customers of such utility that do not choose to obtain electric energy from alternate suppliers will
be adversely affected in a manner contrary to the public interest by granting such petition'; and (b) '[a]pproval of such petition is consistent with the public interest.'"
"The General Assembly,
however, did not define the factors for determining what is, or is not, "contrary to" or 'consistent
with' the public interest. Accordingly, the General Assembly has delegated to the Commission
the broad discretion to determine the public interest for purposes of aggregated retail choice
under Code § 56-577(A)(4)," the SCC said
"[U]nlike the other remaining retail choice options, the legislative intent of Code § 56-577(A)(4) is to delegate to the Commission the broad discretion to determine 'public interest' for purposes of aggregated retail choice. If and when such requests are received, the Commission must exercise that discretion based on the circumstances existing at such time. That is what we have done here," the SCC said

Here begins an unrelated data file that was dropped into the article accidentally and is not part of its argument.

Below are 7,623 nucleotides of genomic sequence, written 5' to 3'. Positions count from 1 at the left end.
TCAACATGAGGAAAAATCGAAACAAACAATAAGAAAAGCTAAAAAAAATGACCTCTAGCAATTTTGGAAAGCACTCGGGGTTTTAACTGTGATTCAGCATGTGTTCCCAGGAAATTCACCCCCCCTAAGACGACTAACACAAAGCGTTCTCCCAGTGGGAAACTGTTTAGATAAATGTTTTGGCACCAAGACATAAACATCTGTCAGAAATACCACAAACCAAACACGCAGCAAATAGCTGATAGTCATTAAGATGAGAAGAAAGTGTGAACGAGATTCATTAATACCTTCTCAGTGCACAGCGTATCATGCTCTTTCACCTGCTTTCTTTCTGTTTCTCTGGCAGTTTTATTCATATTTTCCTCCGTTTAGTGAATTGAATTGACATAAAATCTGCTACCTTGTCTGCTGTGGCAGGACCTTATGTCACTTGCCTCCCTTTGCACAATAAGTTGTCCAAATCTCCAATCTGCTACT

The SCC said that Walmart is free to seek statutory changes
"If Walmart believes that the current statutory structure for setting vertically-integrated electric utility rates results in unreasonable or unnecessarily high rates, or that the public policy of Virginia should be to institute retail choice on a far more extensive scale than required under current law, its potential for recourse may be found through the legislative process. In conclusion, given the context of a decade of rising rates and the likelihood of even higher rates in the future, we do not find it consistent with the public interest for captive customers who do not have the legal ability to obtain lower rates -- predominantly residential and small business -- to suffer from the cost-shifting identified herein by enabling a large-demand customer to seek its power supply elsewhere through aggregation," the SCC said
"We also find that the potential for load
growth does not alter our public interest determinations herein; the reallocation of costs among remaining customers occurs independent of whether load growth exists," the SCC said
The SCC noted that Walmart is not precluded from exercising retail choice under the other statutory retail choice provisions as applicable